… My heart’s in Accra Ethan Zuckerman’s online home, since 2003

June 8, 2007

TED Global 2007 – Goodbye and thanks

Filed under: Africa,TEDGlobal — Ethan @ 5:55 pm

Conferences like TED Global are only a couple of days long, but I find I can get surprisingly used to them – wake up, absorb a mass of new and provocative ideas, have a few dozen conversations, stagger back to the hotel, rinse and repeat. And then, all of a sudden, they’re over. It was almost humorous how quickly TED ended – Minister Okonjo-Iweala left the stage at 1pm, and half an hour later, many of the participants were on buses heading to basecamp to climb Kilimnanjaro or towards tent safaris somewhere in the beautiful Tanzanian bush.

I took a few hours to wander Arusha, realizing that I’ve never seen a city that does such a good job of preserving greenspace in its center – walking the half-kilometer from my hotel to the central post office involves a bridge over a whitewater streem in a lush, green valley, and at least two urban farms. I had an absurdly good Japanese meal in a building that sells auto parts in one half, yakitori and fried udon noodles in the other side. I slept a bit and found myself in a TED reunion at the Arusha airport as a couple dozen of us took Air Tanzania’s hop-skip-and a jump service to South Africa (Kilimanjaro, Zanzibar, Dar Es Salaam and Jo’burg, over the course of six hours, covering an amazing range of mountain, coastal and savannah landscapes in the process.)

And now I’m enroute to Cape Town, wondering what we’ve learned, what might come out of this gathering. I started writing my impressions and realized that I’m not ready yet to give the sort of analysis this meeting deserves. So instead, I’ll give you a link to the few photos I took, a link to a richer collection on Flickr, and my sincere thanks to everyone who made TED possible, both the organizers and sponsors, and the speakers and attendees who brought it to life.

5 Comments

  1. TED Global 2007 – Goodbye and thanks…

    Conferences like TED Global are only a couple of days long, but I find I can get surprisingly used to them – wake up, absorb a mass of new and provocative ideas, have a few dozen conversations, stagger…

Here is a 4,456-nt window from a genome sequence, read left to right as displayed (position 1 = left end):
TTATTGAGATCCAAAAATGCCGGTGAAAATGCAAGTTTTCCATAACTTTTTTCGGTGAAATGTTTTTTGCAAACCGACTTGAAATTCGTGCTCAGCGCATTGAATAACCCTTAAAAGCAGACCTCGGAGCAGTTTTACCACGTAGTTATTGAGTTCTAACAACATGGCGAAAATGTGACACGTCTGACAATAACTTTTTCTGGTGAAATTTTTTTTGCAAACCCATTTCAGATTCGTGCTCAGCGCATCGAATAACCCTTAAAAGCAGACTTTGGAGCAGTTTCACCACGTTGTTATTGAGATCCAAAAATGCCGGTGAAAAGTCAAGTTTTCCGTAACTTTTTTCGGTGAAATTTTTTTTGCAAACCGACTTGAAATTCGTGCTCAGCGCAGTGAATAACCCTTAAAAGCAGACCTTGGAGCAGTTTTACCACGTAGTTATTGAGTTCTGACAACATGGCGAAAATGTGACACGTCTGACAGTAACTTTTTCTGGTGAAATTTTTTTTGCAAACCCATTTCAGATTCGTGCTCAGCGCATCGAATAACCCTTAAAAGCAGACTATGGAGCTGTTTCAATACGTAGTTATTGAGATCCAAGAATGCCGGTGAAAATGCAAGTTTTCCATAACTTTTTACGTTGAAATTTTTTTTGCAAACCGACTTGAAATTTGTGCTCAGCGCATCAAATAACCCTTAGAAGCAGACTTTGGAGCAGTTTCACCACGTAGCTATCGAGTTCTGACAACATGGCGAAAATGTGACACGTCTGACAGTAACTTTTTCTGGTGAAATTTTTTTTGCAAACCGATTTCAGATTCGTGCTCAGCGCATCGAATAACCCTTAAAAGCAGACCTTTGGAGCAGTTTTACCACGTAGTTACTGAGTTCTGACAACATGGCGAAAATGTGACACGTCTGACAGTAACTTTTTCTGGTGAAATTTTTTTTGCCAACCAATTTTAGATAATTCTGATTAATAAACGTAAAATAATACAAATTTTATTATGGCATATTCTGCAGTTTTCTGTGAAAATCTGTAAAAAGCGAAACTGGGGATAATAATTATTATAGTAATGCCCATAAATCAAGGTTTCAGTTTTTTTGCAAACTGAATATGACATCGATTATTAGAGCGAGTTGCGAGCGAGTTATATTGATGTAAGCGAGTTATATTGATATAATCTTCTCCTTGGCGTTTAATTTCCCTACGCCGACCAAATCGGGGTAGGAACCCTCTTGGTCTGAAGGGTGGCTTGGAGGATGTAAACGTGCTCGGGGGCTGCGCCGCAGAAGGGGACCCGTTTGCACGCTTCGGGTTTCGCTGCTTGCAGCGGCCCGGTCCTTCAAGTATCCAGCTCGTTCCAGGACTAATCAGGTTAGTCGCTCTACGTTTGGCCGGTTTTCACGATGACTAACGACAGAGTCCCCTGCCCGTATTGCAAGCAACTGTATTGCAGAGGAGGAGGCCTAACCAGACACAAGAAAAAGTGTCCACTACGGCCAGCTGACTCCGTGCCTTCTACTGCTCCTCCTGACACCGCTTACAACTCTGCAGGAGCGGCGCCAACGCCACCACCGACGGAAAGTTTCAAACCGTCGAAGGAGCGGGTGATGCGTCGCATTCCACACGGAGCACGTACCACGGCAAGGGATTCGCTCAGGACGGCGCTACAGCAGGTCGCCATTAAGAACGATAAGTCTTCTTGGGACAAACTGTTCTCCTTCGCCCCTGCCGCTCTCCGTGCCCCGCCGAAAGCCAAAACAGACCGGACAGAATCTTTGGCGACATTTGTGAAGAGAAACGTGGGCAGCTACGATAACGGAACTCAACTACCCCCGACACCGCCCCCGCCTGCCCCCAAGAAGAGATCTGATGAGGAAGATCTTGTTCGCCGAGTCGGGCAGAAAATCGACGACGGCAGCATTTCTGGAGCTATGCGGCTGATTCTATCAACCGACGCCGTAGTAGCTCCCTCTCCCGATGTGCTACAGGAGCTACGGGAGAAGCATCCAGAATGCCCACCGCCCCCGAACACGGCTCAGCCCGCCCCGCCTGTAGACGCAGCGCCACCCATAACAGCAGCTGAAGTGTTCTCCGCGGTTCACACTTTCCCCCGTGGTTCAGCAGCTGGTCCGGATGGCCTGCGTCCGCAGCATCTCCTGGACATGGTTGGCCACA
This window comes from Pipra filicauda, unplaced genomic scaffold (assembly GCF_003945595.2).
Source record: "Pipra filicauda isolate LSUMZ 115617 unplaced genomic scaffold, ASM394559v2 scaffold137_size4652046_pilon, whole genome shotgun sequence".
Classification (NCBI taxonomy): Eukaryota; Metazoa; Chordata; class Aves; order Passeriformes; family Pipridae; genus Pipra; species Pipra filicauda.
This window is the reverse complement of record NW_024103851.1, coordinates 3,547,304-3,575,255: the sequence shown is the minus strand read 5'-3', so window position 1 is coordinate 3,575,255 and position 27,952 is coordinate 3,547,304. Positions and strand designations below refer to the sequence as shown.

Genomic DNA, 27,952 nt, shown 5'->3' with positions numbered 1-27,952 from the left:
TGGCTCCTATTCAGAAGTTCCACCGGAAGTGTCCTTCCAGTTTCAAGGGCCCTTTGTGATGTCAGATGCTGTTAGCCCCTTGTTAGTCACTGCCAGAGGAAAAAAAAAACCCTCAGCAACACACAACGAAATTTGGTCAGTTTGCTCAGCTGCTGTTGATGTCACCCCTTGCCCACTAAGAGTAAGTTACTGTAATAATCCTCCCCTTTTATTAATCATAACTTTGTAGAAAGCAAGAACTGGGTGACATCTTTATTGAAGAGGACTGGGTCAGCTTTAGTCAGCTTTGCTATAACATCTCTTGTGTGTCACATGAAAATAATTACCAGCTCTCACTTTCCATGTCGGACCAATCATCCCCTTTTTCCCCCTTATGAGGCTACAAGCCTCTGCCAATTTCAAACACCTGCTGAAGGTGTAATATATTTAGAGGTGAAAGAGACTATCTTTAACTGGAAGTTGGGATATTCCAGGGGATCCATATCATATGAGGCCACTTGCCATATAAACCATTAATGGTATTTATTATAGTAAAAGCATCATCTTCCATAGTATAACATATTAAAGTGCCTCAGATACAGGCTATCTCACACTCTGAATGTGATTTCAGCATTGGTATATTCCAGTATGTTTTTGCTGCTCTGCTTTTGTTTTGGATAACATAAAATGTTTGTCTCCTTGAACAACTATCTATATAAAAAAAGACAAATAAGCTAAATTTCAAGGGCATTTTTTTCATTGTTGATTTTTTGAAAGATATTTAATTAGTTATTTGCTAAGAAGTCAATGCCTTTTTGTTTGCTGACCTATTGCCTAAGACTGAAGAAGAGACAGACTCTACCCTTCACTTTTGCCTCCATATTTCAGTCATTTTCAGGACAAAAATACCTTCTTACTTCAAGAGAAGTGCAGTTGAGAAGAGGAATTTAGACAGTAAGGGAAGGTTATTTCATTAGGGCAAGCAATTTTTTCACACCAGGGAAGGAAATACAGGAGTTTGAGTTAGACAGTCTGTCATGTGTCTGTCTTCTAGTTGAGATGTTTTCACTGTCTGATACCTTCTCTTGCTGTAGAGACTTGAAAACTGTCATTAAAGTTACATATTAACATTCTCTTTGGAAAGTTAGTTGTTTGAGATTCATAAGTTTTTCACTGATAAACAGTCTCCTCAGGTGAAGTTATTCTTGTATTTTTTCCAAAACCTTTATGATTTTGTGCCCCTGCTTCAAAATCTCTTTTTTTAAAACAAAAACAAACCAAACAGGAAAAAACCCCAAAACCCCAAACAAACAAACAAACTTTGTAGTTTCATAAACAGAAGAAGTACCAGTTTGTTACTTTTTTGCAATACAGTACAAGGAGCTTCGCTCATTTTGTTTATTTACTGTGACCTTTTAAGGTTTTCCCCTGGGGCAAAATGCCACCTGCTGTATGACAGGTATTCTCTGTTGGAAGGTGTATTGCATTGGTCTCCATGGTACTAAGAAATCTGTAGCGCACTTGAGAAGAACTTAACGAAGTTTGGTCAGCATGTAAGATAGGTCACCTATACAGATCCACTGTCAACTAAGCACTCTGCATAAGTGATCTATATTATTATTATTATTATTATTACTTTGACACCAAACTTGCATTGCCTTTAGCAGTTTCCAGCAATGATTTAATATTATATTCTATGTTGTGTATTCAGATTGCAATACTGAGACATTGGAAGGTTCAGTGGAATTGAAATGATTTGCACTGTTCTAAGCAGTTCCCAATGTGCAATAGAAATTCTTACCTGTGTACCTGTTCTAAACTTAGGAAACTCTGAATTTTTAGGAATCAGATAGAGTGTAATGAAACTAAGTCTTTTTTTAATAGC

Trackback by VillageTalk Mediadesk — June 9, 2007 @ 2:52 am

  2. Ethan,
    I have a 30 hour flight to Cape Town awaiting me tomorrow. I’ll see you there and I’d love to here all that happened at TED.

    Cheers
    Cameron

    Comment by Cameron Sinclair — June 9, 2007 @ 12:39 pm

  3. […] And speaking of technology no post containing the words technology and Africa would be complete without the name Ethan Zuckerman. Here is an excerpt from him summarizing his after thoughts of the event: Conferences like TED Global are only a couple of days long, but I find I can get surprisingly used to them – wake up, absorb a mass of new and provocative ideas, have a few dozen conversations, stagger back to the hotel, rinse and repeat. And then, all of a sudden, they’re over. It was almost humorous how quickly TED ended – Minister Okonjo-Iweala left the stage at 1pm, and half an hour later, many of the participants were on buses heading to basecamp to climb Kilimnanjaro. […]

    Pingback by Global Voices Online » Africa: Blogging TED Global — June 15, 2007 @ 7:35 am

  4. […] After blogging every single session, Ethan Zuckerman is still processing: Conferences like TED Global are only a couple of days long, but I find I can get surprisingly used to them — wake up, absorb a mass of new and provocative ideas, have a few dozen conversations, stagger back to the hotel, rinse and repeat. And then, all of a sudden, they’re over. … … And now I’m enroute to Cape Town, wondering what we’ve learned, what might come out of this gathering. […]

    Pingback by testing the wheel | going random — June 16, 2007 @ 2:57 pm

  5. Ethan, I was scheduled to go…but couldn’t… but with
    the help of your blog, we could be there in spirit ….great job to you and all the TED folks for making this happen in Africa!
    RiOS Institute

    Comment by paul braund — June 19, 2007 @ 5:49 pm

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